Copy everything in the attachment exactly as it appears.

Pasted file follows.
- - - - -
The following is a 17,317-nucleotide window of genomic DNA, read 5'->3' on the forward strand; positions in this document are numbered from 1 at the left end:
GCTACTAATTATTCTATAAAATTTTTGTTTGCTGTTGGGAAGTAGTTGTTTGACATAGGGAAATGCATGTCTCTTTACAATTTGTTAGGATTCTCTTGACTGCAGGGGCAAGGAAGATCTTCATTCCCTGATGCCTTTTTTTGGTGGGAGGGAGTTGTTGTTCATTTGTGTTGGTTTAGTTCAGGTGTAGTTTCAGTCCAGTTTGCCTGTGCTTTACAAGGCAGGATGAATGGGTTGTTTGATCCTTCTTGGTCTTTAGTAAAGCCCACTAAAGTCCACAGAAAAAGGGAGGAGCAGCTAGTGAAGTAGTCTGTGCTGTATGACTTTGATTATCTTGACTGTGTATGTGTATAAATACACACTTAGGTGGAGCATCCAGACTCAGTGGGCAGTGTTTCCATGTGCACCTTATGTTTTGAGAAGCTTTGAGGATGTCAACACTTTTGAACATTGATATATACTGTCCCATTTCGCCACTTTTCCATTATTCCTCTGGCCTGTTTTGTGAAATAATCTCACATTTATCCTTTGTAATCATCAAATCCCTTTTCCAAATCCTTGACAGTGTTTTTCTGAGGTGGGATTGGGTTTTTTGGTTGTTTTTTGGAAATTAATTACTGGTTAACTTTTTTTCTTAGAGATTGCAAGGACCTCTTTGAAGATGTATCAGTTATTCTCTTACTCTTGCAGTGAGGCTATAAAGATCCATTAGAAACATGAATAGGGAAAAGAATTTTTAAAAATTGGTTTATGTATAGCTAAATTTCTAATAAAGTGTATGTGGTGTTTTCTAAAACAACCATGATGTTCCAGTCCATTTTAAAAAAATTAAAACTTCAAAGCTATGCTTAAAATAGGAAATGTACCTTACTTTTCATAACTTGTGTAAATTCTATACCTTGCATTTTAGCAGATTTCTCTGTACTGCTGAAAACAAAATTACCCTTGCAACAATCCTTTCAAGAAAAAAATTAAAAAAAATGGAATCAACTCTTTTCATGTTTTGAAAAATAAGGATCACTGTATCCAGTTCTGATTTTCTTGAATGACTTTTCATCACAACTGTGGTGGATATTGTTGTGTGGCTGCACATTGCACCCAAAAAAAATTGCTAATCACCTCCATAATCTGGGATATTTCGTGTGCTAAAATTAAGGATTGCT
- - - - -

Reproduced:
The following is a 17,317-nucleotide window of genomic DNA, read 5'->3' on the forward strand; positions in this document are numbered from 1 at the left end:
GCTACTAATTATTCTATAAAATTTTTGTTTGCTGTTGGGAAGTAGTTGTTTGACATAGGGAAATGCATGTCTCTTTACAATTTGTTAGGATTCTCTTGACTGCAGGGGCAAGGAAGATCTTCATTCCCTGATGCCTTTTTTTGGTGGGAGGGAGTTGTTGTTCATTTGTGTTGGTTTAGTTCAGGTGTAGTTTCAGTCCAGTTTGCCTGTGCTTTACAAGGCAGGATGAATGGGTTGTTTGATCCTTCTTGGTCTTTAGTAAAGCCCACTAAAGTCCACAGAAAAAGGGAGGAGCAGCTAGTGAAGTAGTCTGTGCTGTATGACTTTGATTATCTTGACTGTGTATGTGTATAAATACACACTTAGGTGGAGCATCCAGACTCAGTGGGCAGTGTTTCCATGTGCACCTTATGTTTTGAGAAGCTTTGAGGATGTCAACACTTTTGAACATTGATATATACTGTCCCATTTCGCCACTTTTCCATTATTCCTCTGGCCTGTTTTGTGAAATAATCTCACATTTATCCTTTGTAATCATCAAATCCCTTTTCCAAATCCTTGACAGTGTTTTTCTGAGGTGGGATTGGGTTTTTTGGTTGTTTTTTGGAAATTAATTACTGGTTAACTTTTTTTCTTAGAGATTGCAAGGACCTCTTTGAAGATGTATCAGTTATTCTCTTACTCTTGCAGTGAGGCTATAAAGATCCATTAGAAACATGAATAGGGAAAAGAATTTTTAAAAATTGGTTTATGTATAGCTAAATTTCTAATAAAGTGTATGTGGTGTTTTCTAAAACAACCATGATGTTCCAGTCCATTTTAAAAAAATTAAAACTTCAAAGCTATGCTTAAAATAGGAAATGTACCTTACTTTTCATAACTTGTGTAAATTCTATACCTTGCATTTTAGCAGATTTCTCTGTACTGCTGAAAACAAAATTACCCTTGCAACAATCCTTTCAAGAAAAAAATTAAAAAAAATGGAATCAACTCTTTTCATGTTTTGAAAAATAAGGATCACTGTATCCAGTTCTGATTTTCTTGAATGACTTTTCATCACAACTGTGGTGGATATTGTTGTGTGGCTGCACATTGCACCCAAAAAAAATTGCTAATCACCTCCATAATCTGGGATATTTCGTGTGCTAAAATTAAGGATTGCT